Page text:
On May 14, 2015, the securities regulatory authorities of
British Columbia, Saskatchewan, Manitoba, Quebec, New Brunswick and
Nova Scotia adopted, through local blanket decisions, substantially
harmonized start-up crowdfunding prospectus and registration
exemptions (the "Start-Up Exemption").
The Start-Up Exemption is aimed at non-reporting issuers which are
at a very early stage of development. It should be noted that the
more elaborate "Crowdfunding Prospectus Exemption"
proposed in March 2014 and aimed at more developed issuers has not
been adopted at this time and is still under consideration by
various Canadian securities regulators.
The Start-Up Exemption will allow an issuer to raise up to
$250,000 twice during a given calendar year through the issuance of
equity (common shares and non-convertible preference shares),
securities convertible into equity, non-convertible debt securities
linked to a fixed or floating interest rate and units of limited
partnership. The Start-Up Exemption will not be opened to
investment funds. Existing securityholders of the issuer will not
be able to use the Start-Up Exemption to offload their positions in
Investment under the Start-Up Exemption will be opened to
anyone, but investors will be limited to no more than $1,500 per
each placement made by an issuer under the exemption.
An issuer participating in a crowdfunding under the Start-Up
Exemption will, among other things, need to complete the financing
through a crowdfunding portal. The issuer must also make available
on the portal an offering document which contains basic information
about the issuer, its business, its management, the intended use of
proceeds, any occurrence of previous financing made by the issuer
using the Start-Up Exemption, the fees and commissions charged by
the portal to the issuer, risk factors, any information the issuer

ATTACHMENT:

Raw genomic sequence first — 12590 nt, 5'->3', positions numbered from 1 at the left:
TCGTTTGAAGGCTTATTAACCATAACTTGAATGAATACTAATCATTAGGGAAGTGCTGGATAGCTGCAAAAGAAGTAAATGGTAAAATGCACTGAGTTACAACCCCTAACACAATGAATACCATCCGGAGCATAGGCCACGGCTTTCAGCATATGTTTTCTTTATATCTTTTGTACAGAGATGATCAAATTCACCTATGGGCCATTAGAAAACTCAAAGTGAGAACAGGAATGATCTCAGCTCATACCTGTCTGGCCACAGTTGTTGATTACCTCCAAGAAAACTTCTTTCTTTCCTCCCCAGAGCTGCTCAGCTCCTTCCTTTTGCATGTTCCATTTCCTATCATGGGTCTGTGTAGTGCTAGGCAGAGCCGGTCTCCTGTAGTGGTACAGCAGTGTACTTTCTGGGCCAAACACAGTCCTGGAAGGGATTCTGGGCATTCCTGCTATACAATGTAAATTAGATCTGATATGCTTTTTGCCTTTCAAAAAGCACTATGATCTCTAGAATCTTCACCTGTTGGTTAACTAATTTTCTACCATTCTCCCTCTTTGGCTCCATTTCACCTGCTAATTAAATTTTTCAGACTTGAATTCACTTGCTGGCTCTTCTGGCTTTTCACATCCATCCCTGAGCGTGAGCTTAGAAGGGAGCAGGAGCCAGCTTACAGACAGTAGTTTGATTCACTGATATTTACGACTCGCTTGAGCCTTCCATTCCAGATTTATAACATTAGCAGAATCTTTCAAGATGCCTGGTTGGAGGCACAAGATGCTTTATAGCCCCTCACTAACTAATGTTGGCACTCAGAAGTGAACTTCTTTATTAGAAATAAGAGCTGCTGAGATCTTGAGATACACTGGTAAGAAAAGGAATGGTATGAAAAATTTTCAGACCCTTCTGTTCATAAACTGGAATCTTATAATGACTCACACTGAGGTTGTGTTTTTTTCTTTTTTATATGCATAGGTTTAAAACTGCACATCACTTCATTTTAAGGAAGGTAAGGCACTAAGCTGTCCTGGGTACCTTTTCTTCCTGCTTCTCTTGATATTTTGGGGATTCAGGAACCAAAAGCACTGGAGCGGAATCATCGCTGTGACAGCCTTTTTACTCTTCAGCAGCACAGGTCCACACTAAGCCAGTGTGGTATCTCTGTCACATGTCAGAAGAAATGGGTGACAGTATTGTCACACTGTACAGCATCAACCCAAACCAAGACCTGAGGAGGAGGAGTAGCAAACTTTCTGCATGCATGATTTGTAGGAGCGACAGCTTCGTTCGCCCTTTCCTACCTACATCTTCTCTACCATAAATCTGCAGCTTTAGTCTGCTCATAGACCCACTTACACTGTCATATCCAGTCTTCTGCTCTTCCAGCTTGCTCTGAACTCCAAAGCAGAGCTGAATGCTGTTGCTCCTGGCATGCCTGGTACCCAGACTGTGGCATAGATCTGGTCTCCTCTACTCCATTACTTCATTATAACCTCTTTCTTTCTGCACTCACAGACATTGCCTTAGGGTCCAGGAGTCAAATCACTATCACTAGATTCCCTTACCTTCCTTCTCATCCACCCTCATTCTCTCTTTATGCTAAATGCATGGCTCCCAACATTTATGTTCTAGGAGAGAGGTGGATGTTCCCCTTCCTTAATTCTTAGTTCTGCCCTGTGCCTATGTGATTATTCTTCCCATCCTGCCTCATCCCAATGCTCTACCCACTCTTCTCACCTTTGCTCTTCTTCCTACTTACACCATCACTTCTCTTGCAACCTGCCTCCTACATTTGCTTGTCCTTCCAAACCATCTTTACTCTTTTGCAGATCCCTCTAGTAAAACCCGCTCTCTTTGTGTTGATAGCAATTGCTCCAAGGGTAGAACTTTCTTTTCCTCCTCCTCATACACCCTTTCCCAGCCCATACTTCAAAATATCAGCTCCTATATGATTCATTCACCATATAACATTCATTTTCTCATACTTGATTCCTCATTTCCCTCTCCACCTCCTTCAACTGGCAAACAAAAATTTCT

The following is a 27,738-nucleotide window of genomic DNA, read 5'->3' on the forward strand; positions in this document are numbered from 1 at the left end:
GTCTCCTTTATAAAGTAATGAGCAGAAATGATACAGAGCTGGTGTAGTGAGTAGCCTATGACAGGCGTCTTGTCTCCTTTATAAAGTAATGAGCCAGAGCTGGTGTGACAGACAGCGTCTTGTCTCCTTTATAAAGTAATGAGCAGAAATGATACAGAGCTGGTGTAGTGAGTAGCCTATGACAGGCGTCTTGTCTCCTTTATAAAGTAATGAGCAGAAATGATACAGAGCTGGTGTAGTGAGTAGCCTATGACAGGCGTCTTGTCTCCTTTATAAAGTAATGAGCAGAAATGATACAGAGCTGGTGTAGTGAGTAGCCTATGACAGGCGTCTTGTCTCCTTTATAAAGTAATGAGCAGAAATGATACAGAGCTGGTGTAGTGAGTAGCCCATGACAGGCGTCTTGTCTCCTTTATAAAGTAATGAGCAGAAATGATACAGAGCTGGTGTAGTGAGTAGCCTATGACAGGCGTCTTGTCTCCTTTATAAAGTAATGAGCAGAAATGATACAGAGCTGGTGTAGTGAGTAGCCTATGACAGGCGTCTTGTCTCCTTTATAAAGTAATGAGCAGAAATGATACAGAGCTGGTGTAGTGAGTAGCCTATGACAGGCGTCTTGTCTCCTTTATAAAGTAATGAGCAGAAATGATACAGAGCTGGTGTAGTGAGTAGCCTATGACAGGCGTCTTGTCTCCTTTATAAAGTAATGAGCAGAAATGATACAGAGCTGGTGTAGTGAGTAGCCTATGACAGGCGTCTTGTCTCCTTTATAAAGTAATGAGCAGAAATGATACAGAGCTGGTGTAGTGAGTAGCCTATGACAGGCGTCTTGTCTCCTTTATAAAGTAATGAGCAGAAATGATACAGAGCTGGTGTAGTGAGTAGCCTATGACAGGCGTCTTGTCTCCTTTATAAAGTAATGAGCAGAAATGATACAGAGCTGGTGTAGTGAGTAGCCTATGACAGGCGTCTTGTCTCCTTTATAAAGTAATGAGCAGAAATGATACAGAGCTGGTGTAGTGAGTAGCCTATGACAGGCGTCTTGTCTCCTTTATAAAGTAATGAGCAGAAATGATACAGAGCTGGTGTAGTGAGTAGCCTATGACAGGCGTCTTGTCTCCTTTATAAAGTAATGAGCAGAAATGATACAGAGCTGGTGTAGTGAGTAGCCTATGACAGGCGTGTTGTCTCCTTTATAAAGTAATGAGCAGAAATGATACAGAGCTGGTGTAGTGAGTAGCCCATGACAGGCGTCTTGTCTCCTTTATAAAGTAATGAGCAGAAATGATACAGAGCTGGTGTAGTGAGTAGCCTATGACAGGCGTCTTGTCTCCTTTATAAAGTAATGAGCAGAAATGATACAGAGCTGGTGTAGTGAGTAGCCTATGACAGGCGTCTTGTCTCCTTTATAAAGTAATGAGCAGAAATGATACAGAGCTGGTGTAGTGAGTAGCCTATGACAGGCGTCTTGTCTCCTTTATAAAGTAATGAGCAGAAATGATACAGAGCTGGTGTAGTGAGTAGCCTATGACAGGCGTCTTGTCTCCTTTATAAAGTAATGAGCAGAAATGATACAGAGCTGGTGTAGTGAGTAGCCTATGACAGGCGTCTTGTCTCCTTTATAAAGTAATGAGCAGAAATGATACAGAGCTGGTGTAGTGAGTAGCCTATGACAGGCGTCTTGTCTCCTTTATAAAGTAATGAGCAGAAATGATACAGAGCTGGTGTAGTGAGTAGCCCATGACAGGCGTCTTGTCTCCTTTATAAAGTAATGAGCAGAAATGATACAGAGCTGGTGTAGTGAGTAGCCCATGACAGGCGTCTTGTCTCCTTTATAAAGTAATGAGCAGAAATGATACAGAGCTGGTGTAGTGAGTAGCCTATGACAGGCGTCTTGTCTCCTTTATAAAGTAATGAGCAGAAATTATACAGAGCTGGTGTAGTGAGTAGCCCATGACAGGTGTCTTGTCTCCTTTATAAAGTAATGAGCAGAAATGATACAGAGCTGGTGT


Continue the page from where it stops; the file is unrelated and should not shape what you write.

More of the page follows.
intends to provide investors after the closing of the financing,
and the frequency of such information. The offering document will
also need to indicate the minimum amount of the offering.
An offering made through the Start-Up Exemption can remain open
for up to 90 days. The Start-Up Exemption adopts an
"all-or-nothing" model. If after the expiry of the 90-day
period the minimum amount was not raised, all proceeds money will
have to be returned to each prospective investor.
The resale of securities issued under the Start-Up Exemption
will be subject to section 2.5 of National Instrument 45-102
– Resale of Securities, which means the securities
will have an indefinite hold period unless resold under a
prospectus, or prospectus exemption, or the issuer subsequently
becomes a reporting issuer in at least one Canadian jurisdiction
and holds that status for at least four months.
The new Start-Up Exemption contains a couple of revisions from
the March 2014 draft proposals. Firstly, funds collected from
investors by the funding portal do not need to be kept by a third
party. The funding portal must hold the investors' assets
separate and apart from its own property in trust for the investors
and in the case of cash, at a Canadian institution. This means that
portal operators will keep and safeguard the money intended for
investing pending the achievement by the issuer of the minimum
offering. Secondly, investors will now benefit from a contractual
right to withdraw an offer to purchase within 48 hours of (i) the
investor's subscription or (ii) the funding portal notifying
the investor that the offering document has been amended.
A funding portal operator under the Start-Up Exemption will not
need to be registered as a dealer under Canadian securities laws,
but will, among other things, need to have its head office located
in a jurisdiction of Canada and have a majority of its directors be
residents of Canada.
The Start-Up Exemption orders are in place for the next five
years and will expire on May 13, 2020.
With this new funding possibility, which is not yet possible in
the United States, Canadian start-ups will be able to say goodbye
to the old "accredited investors", family members,
friends and business associates and hello to the crowd.
Under the Income Tax Act, the Employment Insurance Act, and the Excise Tax Act, a director of a corporation is jointly and severally liable for a corporation's failure to deduct and remit source deductions or GST.
Under the Income Tax Act, the Employment Insurance Act, the Canada Pension Plan Act and the Excise Tax Act, a director of a corporation is jointly and severally liable for a corporation's failure to deduct and remit source deductions.
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